Each Silver Fox costs about $10,000. When converted to Silver Fang, with sensors that detect wireless signals the price goes up but the basics remain the same. Even with night vision, it is difficult to catch Islamic terrorists at work. Most IEDs are planted at night often in remote areas and Silver Fang UAVs can be used in autonomous mode to patrol long stretches of road and monitor wireless activity. Islamic terrorists in an area tend to use the same equipment for communication. Larger manned EW aircraft come over regularly to note that type of comms are being used (cell phones, walkie-talkies and so on). Silver Fang could easily have a modular payload where EW gear could easily be switched to deal with the frequency of the day (or night). In addition, one operator can control up to ten Silver Fox/Fang UAVs in automatic mode, with the sensor data automatically sent back and analyzed by software designed to detect patterns (from video and wireless signals) indicating IED or other hostile activity.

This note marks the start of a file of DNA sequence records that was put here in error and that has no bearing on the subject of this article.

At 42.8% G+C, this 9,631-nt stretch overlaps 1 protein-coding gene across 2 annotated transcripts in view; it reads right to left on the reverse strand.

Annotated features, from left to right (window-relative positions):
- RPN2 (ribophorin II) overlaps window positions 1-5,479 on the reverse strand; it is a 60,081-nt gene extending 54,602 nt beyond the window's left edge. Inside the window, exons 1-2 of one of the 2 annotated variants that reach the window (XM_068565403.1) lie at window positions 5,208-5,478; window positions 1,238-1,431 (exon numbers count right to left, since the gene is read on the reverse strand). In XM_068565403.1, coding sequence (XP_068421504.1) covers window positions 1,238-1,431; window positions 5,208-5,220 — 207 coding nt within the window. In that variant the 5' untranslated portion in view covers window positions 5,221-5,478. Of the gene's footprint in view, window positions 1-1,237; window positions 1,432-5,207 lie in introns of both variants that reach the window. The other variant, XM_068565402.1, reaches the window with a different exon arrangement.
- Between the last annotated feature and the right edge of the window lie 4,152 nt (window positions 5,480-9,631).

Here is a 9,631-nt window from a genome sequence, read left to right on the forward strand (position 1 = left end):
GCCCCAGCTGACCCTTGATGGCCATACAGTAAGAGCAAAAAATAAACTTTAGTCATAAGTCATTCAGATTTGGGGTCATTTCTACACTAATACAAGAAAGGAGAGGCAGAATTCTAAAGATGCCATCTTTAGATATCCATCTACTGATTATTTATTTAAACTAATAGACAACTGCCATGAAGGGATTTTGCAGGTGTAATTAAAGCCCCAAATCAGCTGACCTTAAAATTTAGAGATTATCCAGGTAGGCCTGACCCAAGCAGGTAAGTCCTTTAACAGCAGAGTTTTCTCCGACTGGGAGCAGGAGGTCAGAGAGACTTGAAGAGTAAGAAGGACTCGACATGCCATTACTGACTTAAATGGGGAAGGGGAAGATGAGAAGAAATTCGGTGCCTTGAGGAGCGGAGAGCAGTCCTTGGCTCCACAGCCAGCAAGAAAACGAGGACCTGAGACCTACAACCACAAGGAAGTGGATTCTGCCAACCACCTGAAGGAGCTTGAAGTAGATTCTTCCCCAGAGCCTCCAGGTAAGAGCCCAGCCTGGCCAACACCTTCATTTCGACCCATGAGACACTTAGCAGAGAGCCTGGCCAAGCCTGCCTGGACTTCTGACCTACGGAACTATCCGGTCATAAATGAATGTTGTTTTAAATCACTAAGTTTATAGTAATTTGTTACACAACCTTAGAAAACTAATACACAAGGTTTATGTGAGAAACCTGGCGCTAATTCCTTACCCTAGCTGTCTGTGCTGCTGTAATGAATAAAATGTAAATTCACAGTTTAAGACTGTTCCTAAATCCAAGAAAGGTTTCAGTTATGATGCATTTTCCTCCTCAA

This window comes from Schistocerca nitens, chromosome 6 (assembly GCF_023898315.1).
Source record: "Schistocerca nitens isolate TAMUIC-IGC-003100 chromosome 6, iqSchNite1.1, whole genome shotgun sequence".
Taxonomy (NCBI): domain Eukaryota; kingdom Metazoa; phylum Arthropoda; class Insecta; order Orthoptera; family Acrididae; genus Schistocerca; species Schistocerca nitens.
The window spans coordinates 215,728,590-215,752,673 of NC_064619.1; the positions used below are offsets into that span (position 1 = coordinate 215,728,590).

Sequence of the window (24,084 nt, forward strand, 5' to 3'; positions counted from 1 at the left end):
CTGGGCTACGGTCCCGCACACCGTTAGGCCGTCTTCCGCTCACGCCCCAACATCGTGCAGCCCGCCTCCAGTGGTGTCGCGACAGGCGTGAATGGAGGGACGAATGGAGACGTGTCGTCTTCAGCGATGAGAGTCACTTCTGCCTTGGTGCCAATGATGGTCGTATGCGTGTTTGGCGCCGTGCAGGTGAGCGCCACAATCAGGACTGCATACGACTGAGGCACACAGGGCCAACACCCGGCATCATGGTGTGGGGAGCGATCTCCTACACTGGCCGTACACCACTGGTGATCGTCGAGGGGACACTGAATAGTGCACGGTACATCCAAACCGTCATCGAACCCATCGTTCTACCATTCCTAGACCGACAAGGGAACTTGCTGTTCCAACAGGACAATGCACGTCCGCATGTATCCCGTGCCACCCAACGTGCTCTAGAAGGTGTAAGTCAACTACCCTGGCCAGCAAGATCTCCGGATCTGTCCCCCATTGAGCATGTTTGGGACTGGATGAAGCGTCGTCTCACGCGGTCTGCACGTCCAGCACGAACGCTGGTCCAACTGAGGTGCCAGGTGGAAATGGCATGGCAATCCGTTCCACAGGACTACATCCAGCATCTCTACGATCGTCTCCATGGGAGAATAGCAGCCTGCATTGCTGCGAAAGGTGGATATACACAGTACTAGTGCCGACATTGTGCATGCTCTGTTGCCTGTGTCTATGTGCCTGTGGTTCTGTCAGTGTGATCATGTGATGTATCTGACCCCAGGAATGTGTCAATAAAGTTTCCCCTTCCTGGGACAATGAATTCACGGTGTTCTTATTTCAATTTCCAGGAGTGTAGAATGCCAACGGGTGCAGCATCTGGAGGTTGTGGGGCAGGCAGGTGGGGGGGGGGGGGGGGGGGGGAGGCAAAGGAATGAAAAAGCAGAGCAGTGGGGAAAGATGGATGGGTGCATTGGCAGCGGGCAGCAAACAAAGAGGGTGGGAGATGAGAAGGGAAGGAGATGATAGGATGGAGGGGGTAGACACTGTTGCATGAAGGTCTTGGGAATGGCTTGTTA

The navy used Silver Fox in Iraq to support its Riverine units. But most of the Riverine missions involved some truck convoy action, and that's where the Silver Fox is used to provide extra eyes for the sailors in the trucks. Other users like the long duration of sorties, giving the UAV the ability to stake out an area all night, using its night vision camera. Silver Fox is also popular with scientists, as its payload is large enough to allow a wide variety of sensors to be carried, and it’s a lot cheaper than buying or renting manned aircraft. In any event, the useful qualities of Silver Fox were known in the research community and that led to its use by the air force as Silver Fang.